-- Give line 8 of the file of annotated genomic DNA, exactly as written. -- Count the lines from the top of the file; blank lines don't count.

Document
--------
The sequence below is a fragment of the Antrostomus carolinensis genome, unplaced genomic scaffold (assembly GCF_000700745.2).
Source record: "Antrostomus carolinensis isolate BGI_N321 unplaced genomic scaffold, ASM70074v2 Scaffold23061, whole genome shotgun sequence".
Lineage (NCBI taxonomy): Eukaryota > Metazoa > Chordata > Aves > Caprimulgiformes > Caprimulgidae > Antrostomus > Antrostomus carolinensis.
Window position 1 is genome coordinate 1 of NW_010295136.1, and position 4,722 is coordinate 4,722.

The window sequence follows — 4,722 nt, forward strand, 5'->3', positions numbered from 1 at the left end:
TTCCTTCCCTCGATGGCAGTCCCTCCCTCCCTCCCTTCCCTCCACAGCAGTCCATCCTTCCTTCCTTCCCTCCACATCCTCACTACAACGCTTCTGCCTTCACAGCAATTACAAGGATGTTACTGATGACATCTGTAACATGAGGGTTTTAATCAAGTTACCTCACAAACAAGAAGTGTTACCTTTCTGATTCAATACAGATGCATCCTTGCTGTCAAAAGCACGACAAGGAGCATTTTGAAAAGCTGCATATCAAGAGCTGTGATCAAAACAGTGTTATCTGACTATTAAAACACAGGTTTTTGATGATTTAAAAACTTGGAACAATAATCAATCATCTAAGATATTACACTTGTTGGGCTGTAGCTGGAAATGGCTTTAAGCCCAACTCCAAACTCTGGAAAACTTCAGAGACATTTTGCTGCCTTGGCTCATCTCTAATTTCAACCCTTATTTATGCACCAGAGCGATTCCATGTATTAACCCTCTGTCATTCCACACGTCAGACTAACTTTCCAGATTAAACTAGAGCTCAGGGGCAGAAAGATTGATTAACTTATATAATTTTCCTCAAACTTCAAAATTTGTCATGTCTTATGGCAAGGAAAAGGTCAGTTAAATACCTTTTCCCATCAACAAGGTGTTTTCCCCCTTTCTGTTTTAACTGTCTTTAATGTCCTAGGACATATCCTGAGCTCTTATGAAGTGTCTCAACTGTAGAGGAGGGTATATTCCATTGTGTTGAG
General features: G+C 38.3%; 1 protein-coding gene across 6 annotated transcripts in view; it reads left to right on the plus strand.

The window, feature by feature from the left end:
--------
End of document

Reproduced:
The window, feature by feature from the left end: